The overarching goals of this Partnership for Research and Education in Materials (PREM) are to advance institutional research and educational capabilities in materials at NCCU and to strengthen the pipeline for the advancement of women and underrepresented minorities (URMs) in materials science and related disciplines. This proposal builds upon a successful PREM partnership between NCCU and Pennsylvania State University (PSU) that has led to strong research and education outcomes.
The partnership is further intensified through the identification of new, highly synergistic, multidisciplinary research directions that will increase collaboration and enhance research productivity by enabling inter-institutional teams to investigate complex materials in areas of mutual interest. New initiatives leveraging Materials Research Science and Engineering Center (MRSEC) resources impacting each step of the PREM pathway will be adopted to enhance broad participation of underrepresented groups in materials research and education. This PREM is expected to expand the pool of students engaged in materials research at NCCU and provide the academic, research and professional skills to prime them for success in post-NCCU careers.
This PREM aims to increase understanding of the fundamental principles underlying the properties of heterogeneous nanoscale systems and to engineer new materials with novel functionalities based on these insights. The research effort of the partnership consists of two core research thrusts integrating capabilities at NCCU and PSU to extend the scope and depth of research beyond those accessible at either individual institution.
Thrust 1 is focused on the synthesis of mixed-dimensional (0D or 1D/2D) heterostructures for sensing, photovoltaic and photocatalytic applications, and characterization of charge transfer and enhanced chemical reactivity at the nanoscale interfaces. The key scientific challenges addressed by this thrust are the design of well-defined p-n heterojunction sensors with desirable sensitivity and selectivity and the control of optical properties of hybrid nanocomposites for energy harvesting and water disinfection.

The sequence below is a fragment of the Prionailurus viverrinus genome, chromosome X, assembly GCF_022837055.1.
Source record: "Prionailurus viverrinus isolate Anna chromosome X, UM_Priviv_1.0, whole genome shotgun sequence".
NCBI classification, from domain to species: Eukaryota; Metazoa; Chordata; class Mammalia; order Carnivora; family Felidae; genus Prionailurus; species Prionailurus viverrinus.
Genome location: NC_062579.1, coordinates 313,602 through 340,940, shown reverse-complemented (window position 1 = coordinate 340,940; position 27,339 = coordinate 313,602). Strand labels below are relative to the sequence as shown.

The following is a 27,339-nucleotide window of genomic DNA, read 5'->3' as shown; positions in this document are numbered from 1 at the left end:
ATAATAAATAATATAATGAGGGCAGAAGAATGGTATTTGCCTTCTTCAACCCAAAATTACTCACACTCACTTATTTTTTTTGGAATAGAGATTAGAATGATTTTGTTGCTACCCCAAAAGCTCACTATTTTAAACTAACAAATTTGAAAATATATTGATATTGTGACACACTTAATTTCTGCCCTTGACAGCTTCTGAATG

Thrust 2 encompasses research into hybrid metal/semiconductor, organic-inorganic perovskite and polymer/ceramic nanocomposites for optoelectronic and sensor applications. This thrust focuses on engineering strong light-matter coupling in semiconductor–metal systems to control carrier dynamics and long-range transport, the effects of compositional heterogeneities across a wide range of length scales on optical properties, and controlling multiferroic properties through matrix-nanoparticle interactions.
This PREM supports measures designed to broaden participation in materials science by instituting recruiting and outreach measures to ensure a steady inflow of underrepresented minority students from local high schools; enhancing the curriculum and academic support services to provide students with solid academic foundations; engaging students in closely mentored research experiences to provide research skills and hands-on experience with advanced tools and techniques; offering professional development activities designed to improve communications and teamwork skills; matching NCCU students with MRSEC peer mentors; and guiding students towards informed career choice and steps needed to secure admissions to graduate programs or science, technology, engineering and math (STEM) industry jobs.
Activities in each area will be closely linked to the MRSEC, taking full advantage of expertise and ongoing programming to enhance participants’ experiences well beyond that achievable by NCCU acting alone. The high degree of interconnection in the measures listed above and close collaborations in the research projects will lead to more frequent and deeper interactions between NCCU and PSU participants that will benefit both groups. The research activities pursued through this partnership will also broadly benefit the fields of optoelectronics, photovoltaics, photocatalysis and sensors. The findings from this study will have significant implications for cost and performance optimization in designing nanomaterials-based devices and systems for a variety of applications, including gas sensing, solar cell development, pathogen detection and disinfection.